Kate and I went over to San Francisco on Wednesday night to see Tom Stoppard’s “The Real Thing” at the American Conservatory Theater. I’ve enjoyed the few Stoppard things I’ve seen (silly stuff like “On the Razzle” or more serous stuff like “Hapgood”) because of his wordplay. “The Real Thing” is an older piece, from the early ’80s, but it was competently staged and pretty well acted. The basic plot is a struggle about commitment and faithfulness, to people and ideas, acted out between a playwright and his actress lover;/wife. That’s all I’ll say about the substance of the thing, because this is sounding like a bad college newspaper review. But the dialogue had some inspired moments. In the second act, the playwright character, Henry, gets to carry on about the difference between tangible objects — real things — and things that are just the product of how we choose to behave with each other. It’s a good moment:
“… There is, I suppose, a world of objects which have a certain form, like this coffee mug. I turn it, and it has no handle. I tilt it, and it has no cavity. But there is something real here which is always a mug with a handle. I suppose. But politics, justice, patriotism — they aren’t even like coffee mugs. There’s nothing real there separate from our perception of them. So if you try to change them as though there were something there to change, you’ll get frustrated, and frustration will finally make you violent,. If you know this and proceed with humility, you may perhaps alter people’s perceptions so that they behave a little differently at that axis of behavior where we locate politics or justice; but if you don’t know this, then you’re acting on a mistake. Prejudice is the expression of this mistake. ”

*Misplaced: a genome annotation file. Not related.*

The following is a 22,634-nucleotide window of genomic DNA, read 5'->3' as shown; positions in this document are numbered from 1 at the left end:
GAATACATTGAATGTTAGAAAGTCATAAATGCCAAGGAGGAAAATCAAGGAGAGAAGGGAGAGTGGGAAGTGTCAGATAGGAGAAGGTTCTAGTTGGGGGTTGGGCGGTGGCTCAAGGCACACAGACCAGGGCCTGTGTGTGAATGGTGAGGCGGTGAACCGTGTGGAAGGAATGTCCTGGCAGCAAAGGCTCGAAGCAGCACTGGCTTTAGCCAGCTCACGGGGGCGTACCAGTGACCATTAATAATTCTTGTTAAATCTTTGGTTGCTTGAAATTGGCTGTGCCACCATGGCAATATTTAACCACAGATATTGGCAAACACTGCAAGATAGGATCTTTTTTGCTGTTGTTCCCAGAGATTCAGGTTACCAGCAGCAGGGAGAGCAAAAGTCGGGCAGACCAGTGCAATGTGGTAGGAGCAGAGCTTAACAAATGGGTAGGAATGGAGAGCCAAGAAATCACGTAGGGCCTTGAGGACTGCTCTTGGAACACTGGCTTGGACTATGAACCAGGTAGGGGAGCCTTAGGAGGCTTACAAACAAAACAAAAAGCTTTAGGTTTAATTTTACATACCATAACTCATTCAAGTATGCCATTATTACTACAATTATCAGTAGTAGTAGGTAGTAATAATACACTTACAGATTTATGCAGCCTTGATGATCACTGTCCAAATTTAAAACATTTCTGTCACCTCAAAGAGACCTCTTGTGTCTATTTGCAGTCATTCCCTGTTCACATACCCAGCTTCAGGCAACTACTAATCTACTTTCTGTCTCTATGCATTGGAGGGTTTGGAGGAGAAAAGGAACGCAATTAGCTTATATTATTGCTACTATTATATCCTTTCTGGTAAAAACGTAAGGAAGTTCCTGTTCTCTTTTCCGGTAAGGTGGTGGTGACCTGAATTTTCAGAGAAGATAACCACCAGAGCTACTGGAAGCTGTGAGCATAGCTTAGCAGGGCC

And later, he talks about the purity and power of words and the damage that’s done when they’re corrupted:
” … I can’t help somebody who thinks, or thinks he thinks, that editing a newspaper is censorship, or that throwiing bricks is a demonstration whle building tower blocks is social violence, or that an unpalatable statement is provocation while disruptng the speaker is the exercise of free speech. Words don’t deserve that kind of malarkey. They’re innocent, neutral, precise, standing for this, describing that, meaning the other, so if you look after them you can build bridges across incomprehension and chaos. But when they get their corners knocked off, they’re no good any more. … I don’t think writers are sacred, but words are. They deserve respect. If you get the right ones in the right order, you can nudge the world a little or make a poem which children will speak for you when you’re dead. ”
Both passages touch on the moment we’re living in, in our real world, right now.